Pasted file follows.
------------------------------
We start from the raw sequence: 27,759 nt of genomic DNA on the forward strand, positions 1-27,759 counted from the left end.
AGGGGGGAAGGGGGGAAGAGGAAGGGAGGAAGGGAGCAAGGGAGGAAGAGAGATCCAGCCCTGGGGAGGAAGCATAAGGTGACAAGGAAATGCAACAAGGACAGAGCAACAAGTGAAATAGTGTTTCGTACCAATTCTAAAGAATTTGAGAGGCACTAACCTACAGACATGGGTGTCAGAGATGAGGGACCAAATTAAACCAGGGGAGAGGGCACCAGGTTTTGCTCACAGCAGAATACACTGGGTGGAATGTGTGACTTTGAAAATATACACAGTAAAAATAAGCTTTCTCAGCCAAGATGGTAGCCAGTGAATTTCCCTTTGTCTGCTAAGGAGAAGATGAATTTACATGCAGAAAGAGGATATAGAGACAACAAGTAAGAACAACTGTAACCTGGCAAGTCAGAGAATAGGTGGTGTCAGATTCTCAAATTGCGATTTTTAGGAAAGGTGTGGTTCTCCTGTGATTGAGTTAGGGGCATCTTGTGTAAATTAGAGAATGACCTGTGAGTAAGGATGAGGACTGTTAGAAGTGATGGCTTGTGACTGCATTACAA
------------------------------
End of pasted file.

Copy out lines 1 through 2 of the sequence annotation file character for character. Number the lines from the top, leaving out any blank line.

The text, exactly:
We start from the raw sequence: 27,759 nt of genomic DNA on the forward strand, positions 1-27,759 counted from the left end.
AGGGGGGAAGGGGGGAAGAGGAAGGGAGGAAGGGAGCAAGGGAGGAAGAGAGATCCAGCCCTGGGGAGGAAGCATAAGGTGACAAGGAAATGCAACAAGGACAGAGCAACAAGTGAAATAGTGTTTCGTACCAATTCTAAAGAATTTGAGAGGCACTAACCTACAGACATGGGTGTCAGAGATGAGGGACCAAATTAAACCAGGGGAGAGGGCACCAGGTTTTGCTCACAGCAGAATACACTGGGTGGAATGTGTGACTTTGAAAATATACACAGTAAAAATAAGCTTTCTCAGCCAAGATGGTAGCCAGTGAATTTCCCTTTGTCTGCTAAGGAGAAGATGAATTTACATGCAGAAAGAGGATATAGAGACAACAAGTAAGAACAACTGTAACCTGGCAAGTCAGAGAATAGGTGGTGTCAGATTCTCAAATTGCGATTTTTAGGAAAGGTGTGGTTCTCCTGTGATTGAGTTAGGGGCATCTTGTGTAAATTAGAGAATGACCTGTGAGTAAGGATGAGGACTGTTAGAAGTGATGGCTTGTGACTGCATTACAA